Disrupted by the shift to digital, New Zealand’s leading newspaper companies may have little choice but to merge.

But that would create the world’s second-greatest concentration of newspaper ownership, behind only China.

By John Power
Splice Australia

It’s no secret that newspapers across the Asia-Pacific region are struggling. From Singapore to Sydney, legacy media outlets have been forced to slash coverage and staff amid collapsing advertising revenues. But even against this backdrop, the situation facing New Zealand’s print media looks especially grim.

In a bid to remain financially viable as circulations dwindle, New Zealand’s two main newspaper companies, Fairfax and NZME, are seeking to merge into a single organization that would dominate the local market. Such a move, which is awaiting court review after being blocked last year by the Commerce Commission, would place 90 percent of newspapers and most digital news sites in the hands of one owner.

Media executives say the tie-up is the only way to avoid even greater cuts and compete against Google and Facebook, which hoover up digital advertising revenues that could otherwise offset spiralling print losses.

PricewaterhouseCoopers has estimated total print circulation in New Zealand will more than halve between 2012 and 2021, to 246,000 copies, a figure that the New Zealand Herald, NZME’s flagship title, could surpass during its early-1990s peak. At the same, digital ad revenues have failed to plug the hole, making up less than 14 percent of total ad sales in the industry in 2016.

Unsurprisingly, Fairfax, which announced the sale or closure of 28 rural newspapers last month, and NZME both suffered single-digit losses in overall revenue last year. By joining forces, the long-time competitors hope to make savings of $200 million over the next five years.

New Zealand’s leading newspaper companies may have little choice but to merge.
"...in terms of editorial direction, one editor-in-chief... could dictate the editorial policies of all our metropolitan newspapers" Splice illustration: Rishad Patel

Implications for regional coverage

If commercially understandable, the proposed merger is sounding alarm bells about the impact such concentration of ownership could have on quality journalism in a tiny market of just 4.6 million people. In a submission to the Commerce Commission, a group of researchers opposing the plan noted that the merger would result in New Zealand having the second-greatest concentration of newspaper ownership in the world, behind only China.

“The argument against, of course, is it would lead to a considerable concentration of print power in the hands of one group and possibly, in terms of editorial direction, one editor-in-chief who could dictate the editorial policies of all our metropolitan newspapers, for example,” says Gavin Ellis, a media commentator and former editor of the New Zealand Herald.

“The problem is that we have a limited number of newspapers and they are basically all in the same boat,” he adds, describing the country’s newspapers as “in peril.”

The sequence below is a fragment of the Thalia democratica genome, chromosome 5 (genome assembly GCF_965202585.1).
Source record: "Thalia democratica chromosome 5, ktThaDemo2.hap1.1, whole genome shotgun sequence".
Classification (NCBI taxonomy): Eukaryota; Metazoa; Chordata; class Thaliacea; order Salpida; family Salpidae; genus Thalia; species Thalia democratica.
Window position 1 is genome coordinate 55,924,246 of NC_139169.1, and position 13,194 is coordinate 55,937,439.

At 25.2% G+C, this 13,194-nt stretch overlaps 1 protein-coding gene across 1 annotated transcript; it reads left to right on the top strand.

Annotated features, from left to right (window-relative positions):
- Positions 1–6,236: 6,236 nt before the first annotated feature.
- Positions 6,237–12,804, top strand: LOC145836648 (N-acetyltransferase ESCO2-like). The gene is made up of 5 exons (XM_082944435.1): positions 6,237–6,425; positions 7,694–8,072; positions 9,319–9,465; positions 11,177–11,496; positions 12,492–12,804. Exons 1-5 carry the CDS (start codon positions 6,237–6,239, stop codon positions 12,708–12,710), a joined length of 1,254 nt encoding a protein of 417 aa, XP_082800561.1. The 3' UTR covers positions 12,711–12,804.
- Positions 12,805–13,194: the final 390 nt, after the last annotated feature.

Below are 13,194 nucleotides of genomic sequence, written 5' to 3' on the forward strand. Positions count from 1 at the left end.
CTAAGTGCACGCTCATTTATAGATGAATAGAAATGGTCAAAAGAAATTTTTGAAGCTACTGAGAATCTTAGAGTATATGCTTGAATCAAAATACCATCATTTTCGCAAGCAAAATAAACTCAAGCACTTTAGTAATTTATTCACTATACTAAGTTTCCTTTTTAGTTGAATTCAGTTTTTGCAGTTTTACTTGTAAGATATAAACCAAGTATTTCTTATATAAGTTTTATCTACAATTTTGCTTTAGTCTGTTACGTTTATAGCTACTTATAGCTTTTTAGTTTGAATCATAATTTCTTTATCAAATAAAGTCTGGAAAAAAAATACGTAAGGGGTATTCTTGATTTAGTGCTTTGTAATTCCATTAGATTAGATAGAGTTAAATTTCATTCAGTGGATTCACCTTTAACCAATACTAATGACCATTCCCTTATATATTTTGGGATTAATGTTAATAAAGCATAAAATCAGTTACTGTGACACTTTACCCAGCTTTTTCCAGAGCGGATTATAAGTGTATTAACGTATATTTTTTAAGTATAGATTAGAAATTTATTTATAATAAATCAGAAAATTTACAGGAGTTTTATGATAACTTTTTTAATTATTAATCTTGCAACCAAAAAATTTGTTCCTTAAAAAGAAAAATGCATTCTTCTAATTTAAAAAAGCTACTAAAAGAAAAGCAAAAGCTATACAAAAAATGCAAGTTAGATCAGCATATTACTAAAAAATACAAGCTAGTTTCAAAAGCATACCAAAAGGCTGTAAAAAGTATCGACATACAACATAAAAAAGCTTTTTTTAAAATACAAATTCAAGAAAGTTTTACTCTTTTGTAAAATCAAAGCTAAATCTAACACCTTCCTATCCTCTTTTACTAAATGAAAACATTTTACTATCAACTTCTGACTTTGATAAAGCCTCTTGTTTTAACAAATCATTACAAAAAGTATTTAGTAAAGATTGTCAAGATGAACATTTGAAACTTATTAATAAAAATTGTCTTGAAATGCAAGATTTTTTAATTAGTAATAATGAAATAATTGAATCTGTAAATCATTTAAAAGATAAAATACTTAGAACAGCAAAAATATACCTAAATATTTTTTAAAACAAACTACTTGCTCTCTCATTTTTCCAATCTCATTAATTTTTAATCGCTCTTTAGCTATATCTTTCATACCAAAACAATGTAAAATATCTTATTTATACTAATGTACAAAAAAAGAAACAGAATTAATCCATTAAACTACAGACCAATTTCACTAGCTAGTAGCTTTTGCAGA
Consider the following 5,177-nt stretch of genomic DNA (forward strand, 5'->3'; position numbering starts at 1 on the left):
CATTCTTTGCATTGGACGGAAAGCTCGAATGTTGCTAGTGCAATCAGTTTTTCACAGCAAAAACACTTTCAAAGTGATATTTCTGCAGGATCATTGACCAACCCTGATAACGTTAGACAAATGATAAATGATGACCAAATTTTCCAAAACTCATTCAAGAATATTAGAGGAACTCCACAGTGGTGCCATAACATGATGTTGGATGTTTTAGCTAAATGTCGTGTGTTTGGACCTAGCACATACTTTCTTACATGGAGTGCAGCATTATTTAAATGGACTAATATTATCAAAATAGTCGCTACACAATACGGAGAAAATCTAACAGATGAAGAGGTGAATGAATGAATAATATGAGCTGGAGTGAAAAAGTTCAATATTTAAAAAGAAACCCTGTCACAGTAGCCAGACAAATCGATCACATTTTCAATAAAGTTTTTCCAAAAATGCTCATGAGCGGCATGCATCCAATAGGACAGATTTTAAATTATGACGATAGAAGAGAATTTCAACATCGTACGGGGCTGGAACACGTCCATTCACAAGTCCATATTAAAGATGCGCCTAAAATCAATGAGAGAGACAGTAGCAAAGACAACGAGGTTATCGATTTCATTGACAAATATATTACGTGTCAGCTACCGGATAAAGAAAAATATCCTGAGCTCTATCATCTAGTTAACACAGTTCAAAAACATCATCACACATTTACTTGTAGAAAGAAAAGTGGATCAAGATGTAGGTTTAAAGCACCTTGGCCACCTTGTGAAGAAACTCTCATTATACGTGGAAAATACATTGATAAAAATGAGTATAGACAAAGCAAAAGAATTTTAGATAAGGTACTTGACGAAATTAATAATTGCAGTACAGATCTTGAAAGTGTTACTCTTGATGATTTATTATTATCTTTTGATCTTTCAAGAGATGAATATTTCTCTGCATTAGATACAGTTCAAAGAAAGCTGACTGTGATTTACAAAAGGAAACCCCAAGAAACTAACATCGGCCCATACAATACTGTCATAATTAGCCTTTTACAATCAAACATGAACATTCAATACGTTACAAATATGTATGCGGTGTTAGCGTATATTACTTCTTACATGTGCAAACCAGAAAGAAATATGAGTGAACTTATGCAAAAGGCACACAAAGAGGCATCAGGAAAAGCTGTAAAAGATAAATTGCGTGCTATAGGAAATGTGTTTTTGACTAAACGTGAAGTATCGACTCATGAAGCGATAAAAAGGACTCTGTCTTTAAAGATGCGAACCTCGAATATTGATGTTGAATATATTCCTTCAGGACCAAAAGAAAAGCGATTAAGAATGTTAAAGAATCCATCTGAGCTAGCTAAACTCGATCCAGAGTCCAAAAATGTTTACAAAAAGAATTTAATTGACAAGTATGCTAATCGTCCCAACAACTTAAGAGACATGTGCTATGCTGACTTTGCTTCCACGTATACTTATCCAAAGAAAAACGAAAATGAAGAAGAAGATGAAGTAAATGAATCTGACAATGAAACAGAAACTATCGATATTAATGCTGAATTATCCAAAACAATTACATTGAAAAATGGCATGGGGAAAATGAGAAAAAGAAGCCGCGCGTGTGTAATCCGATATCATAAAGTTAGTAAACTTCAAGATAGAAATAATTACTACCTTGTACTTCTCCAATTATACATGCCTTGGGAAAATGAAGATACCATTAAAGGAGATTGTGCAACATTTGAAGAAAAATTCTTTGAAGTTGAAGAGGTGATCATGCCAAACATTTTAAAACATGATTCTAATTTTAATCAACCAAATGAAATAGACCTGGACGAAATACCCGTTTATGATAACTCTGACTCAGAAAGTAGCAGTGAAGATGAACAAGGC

In its ruling last May, the competition agency argued that granting so much influence to one media company presented the risk of “causing harm to New Zealand’s democracy.” After the High Court upheld that decision in December, Fairfax and NZME announced that they would appeal, vowing to see the tie-up through.

Ellis believes the industry’s troubles have implications for a region that is increasingly intertwined by commerce and migration, noting that foreign coverage tailored to New Zealanders has all but disappeared.

“The indirect effect is that if we are less knowledgeable about Asia, then we are less engaged with Asia,” he says. “So we really do need to continue to have a population that is aware of what is happening in Asia, what interactions between New Zealand [and the region] are and should be, and so on. Any reduction in direct coverage obviously affects that.”

A glimmer of hope?

Still, the news isn’t all bad. Although newspapers remain the main source of original public interest journalism, several respected online startups such as Newsroom, whose investigation into political payments was recognized at the most recent New Zealand TV Awards, have emerged in recent years. The new Labour Party-led government, meanwhile, has pledged $38 million to expand public broadcaster Radio New Zealand, following years of stagnant funding.

Indeed, Ellis believes that New Zealand’s experience holds important lessons for other small media markets that may be especially vulnerable to digital disruption. Among them, the need for well-funded public service media and the potential for new ownership structures that aren’t dependent on large, profit-driven corporations.

One small regional newspaper, the Wairarapa Times-Age, provides an unusual hopeful case. In 2016, NZME sold the title, which caters to a region of about 40,000 people, to a local businessman. Not beholden to the imperatives driving corporate executives, the new owner has committed to investing in journalism.

“Since that sale, it’s taken on more journalists and seems to be doing reasonably well,” says Ellis, “and the reason it is doing reasonably well is that there are no corporate overheads, no debt repayment burdens and so on that plague individual titles in a large corporation.”

John Power is a journalist whose work has appeared in The Guardian, The Christian Science Monitor, Quartz, The Age, The South China Morning Post, The Irish Times, The Nikkei Asian Review, and Al Jazeera. Previously based in Seoul, he currently reports from Melbourne. Follow John Power on Twitter.

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